(female narrator) The next problem: X squared minus 8X plus 15. All right, so, here... you probably noticed that I have a negative sign here. Your process is the same. I'll set up what my answer will look like, I'll get my factors, etcetera. But the negative puts a spin on things. Now you need to consider you're working with integers, so you could have positive and negative numbers. I wanted to start with positive numbers so you could get the hang of it. Now, as you've got a hang of the process, it's time to step it up a notch. I'm going to start out doing this. I know the answer's going to take that format, with X's first. Now I can figure out my actual numbers. I need to figure out what factors, or what pairs of numbers would multiply together to give me 15, but would combine to get negative 8. For a second just ignore the signs. Let's focus on factoring-- whoo, that was a tongue-twister, "focus on factoring" 15. So factors of 15: 1 and 15, 3 and 5, right? Okay, so here we go. If you multiply a positive number times a positive number, that's positive, right? But if you multiply a negative number times a negative number, that's also positive, right? That's where those integer operations come in place. What I mean is, for example, 1 times 15 is 15. Negative 1 times negative 15 is also 15. So when you multiply numbers together that have the same sign, your answer's always positive. Throwback to pre-algebra on that one. Here, what you have to think about is that your product is a positive 15, but the sum that you're reaching for is negative 8. So the only way you can multiply numbers together and take the same two numbers and get a negative answer is if the numbers themselves were negative. So I have to consider negative 1 and negative 15, and negative 3 and negative 5, because I know there's no way I can combine a 3 and a 5 and get a negative number. I can't combine a positive 1 and positive 15 and get something negative. I have to find the negative cases. For example: negative 1 plus negative 15, that's negative 16-- that's not it. Now, negative 3 plus negative 5, that is negative 8. That's the sum I was looking for. What that means is, over here in my factors, I had X minus 3, and X minus 5. These ones aren't positive; these factors aren't positive. When you see negative signs, you have to start considering negative numbers also when doing your guess and check. Let's try another one with those negatives. So X squared minus 9X plus 20. To start, you'll always get those parentheses up there, have an X in each group. Now I need factors of 20 that would also combine to give me negative 9. We can already start to think about this when we start. If we multiplied two numbers together and our answer was positive, the only way that combining those numbers would give us a negative number was if the numbers were negative. Let's get it on the board so you can see. So I'm factoring 20, so know 1 times 20 is 20. 2 times 10 is 20, 4 times 5 is 20. And that's it for 20. Now looking at these numbers as all positive, there's no way I could combine them and get negative numbers. 1 plus 20 will never equal a negative number. 2 plus 10 will never equal a negative number. 4 plus 5 will never equal a negative number. I'm trying to get negative 9. So the only way that this could work out is if both of my factors were negative. Because multiplying these numbers together would still give me positive 20, but combining them, I would get something that's negative. So let's see. Negative 1 plus negative 20, that's negative 21. That's not it. Negative 2 plus negative 10, that's negative 12. So that's not it. Negative 4 plus negative 5, that's negative 9. So this is the pair that I want. So I need minus 4, minus 5. And that would be my factors. Let's try some more. Remember, I said these, you have to do a few. The more you do, the more comfortable you'll feel, and it'll become second nature. Let's start out with, what? Right, putting those parentheses in there. And putting the X in there. Now I need numbers that will multiply together to give me 4, but when I combine them, I get negative 5. Let's list the factors of 4. I know 1 times 4 is 4, and I know 2 times 2 is 4. Now, combining two positive numbers will never give me a negative number. I know for this situation, I need to consider negative numbers. Multiplying two negative numbers together is still positive, and combining two negative numbers is a negative number. So I need to figure out what's going on here. So negative 1 plus negative 4, that is negative 5; it was the first set this time. I'll show you why it's not the second pair. Negative 2 plus negative 2 is negative 4. We wanted negative 5, so it's not that one. So for my factors, I'd have X minus 1 and X minus 4. Okay? Let's try another one; this one is different. We have two negative signs this time. But same process.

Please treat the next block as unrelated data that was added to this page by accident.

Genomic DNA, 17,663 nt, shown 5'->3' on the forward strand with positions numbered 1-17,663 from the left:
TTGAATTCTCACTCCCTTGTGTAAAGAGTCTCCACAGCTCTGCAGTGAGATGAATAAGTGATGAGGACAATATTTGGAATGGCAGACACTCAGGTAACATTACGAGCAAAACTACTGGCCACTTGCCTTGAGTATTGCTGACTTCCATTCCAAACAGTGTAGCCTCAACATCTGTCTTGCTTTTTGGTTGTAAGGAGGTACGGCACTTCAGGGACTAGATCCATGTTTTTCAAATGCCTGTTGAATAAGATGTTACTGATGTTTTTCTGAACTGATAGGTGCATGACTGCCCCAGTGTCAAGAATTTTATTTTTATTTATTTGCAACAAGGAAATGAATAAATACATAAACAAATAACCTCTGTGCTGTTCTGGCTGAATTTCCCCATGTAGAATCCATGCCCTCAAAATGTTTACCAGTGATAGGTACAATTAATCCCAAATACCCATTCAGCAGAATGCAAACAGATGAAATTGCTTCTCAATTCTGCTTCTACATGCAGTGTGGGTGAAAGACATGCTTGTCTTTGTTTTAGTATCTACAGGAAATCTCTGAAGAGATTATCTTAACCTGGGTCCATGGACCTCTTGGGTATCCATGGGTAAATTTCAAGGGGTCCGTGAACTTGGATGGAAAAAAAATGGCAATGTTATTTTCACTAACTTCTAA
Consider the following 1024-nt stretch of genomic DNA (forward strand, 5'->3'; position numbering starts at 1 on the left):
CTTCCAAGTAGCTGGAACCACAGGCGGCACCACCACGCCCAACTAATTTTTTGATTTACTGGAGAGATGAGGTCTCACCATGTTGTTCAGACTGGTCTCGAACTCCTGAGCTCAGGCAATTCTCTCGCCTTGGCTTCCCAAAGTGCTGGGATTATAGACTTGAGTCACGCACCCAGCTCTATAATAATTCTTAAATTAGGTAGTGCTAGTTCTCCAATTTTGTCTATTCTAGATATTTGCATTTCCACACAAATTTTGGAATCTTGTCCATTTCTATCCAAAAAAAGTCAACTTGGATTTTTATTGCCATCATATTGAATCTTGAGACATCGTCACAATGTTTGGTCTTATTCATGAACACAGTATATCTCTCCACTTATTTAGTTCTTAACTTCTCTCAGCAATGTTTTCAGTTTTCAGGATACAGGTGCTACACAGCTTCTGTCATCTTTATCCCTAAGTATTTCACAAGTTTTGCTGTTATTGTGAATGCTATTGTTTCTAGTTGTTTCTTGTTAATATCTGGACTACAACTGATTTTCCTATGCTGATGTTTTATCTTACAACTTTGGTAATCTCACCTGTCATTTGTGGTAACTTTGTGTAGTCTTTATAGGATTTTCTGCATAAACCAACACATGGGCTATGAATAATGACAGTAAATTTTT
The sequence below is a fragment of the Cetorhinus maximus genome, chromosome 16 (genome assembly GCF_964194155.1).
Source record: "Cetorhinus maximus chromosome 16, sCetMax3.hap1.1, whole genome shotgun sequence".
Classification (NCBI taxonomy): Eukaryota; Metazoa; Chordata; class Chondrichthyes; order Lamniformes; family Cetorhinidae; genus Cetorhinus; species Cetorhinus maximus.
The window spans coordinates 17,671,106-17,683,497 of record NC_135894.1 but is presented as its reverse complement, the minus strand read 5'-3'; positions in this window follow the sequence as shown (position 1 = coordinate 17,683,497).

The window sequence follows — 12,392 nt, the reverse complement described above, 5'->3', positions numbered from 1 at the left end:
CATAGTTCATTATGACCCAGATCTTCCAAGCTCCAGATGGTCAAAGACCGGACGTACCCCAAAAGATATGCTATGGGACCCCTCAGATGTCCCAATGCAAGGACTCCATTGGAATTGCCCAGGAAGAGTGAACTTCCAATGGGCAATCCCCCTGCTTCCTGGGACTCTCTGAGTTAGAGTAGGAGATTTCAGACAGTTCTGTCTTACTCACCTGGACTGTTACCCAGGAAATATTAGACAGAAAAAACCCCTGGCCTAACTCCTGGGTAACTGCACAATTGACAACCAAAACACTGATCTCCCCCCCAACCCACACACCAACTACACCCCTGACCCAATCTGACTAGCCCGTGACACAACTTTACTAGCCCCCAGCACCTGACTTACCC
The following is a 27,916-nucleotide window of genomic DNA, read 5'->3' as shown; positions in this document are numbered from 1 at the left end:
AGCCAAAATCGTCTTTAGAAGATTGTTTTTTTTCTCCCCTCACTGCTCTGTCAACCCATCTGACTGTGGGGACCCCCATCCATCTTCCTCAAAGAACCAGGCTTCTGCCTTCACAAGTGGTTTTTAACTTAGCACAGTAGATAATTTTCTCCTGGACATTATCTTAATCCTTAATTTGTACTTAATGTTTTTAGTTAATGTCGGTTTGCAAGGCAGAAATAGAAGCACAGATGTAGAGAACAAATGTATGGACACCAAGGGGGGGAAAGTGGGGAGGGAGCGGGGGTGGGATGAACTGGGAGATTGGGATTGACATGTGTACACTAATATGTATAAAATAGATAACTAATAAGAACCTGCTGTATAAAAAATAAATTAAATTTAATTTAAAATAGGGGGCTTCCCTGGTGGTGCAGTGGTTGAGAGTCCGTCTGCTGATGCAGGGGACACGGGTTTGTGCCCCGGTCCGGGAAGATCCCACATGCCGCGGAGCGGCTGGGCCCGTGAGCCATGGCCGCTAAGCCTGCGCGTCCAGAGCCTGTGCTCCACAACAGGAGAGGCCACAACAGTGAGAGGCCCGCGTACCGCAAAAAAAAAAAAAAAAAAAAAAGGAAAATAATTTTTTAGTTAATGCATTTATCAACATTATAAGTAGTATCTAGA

(Describer) X-squared minus 2x minus 8.

Start out with your parentheses. You know there's going to be an X in there. For a minute ignore the sign, and let's just list our factors for 8. So 1 times 8 is 8, and 2 times 4 is 8. But I need a negative 8, so now think back to multiplication of integers. The only way to get a negative number for your answer is if you multiply a negative number times a positive number. This is what I mean. 1 times negative 8 is negative 8. Negative 1 times 8 is negative 8. The only way to get a negative number for your answer is if one of your numbers is negative when you're multiplying. In this situation, because I was trying to get a negative 8, one of these factors is going to be negative. We have to figure out which factors should it be so when you combine those you also get negative 2. You kind of have to do a little guess and check. Use your calculator to avoid mental math. Is there any way you can combine 1 and 8 and get negative 2? Mm-mm, because 1 plus negative 8, that's negative 7. Negative 1 plus 8, that's positive 7. There's no way I can get negative 2 when the numbers are a 1 and an 8; that's not it. Let's consider the 2 and the 4. Is there any way to combine 2 and 4, with one of those being negative, and your answer be negative 2? Yes, there is. If the 4 was negative, because 2 plus negative 4 is negative 2. And that's what we wanted for our sum. That means for my factors, I'd have X plus 2, and X minus 4. Actually, I have a positive and a negative. Let's do another.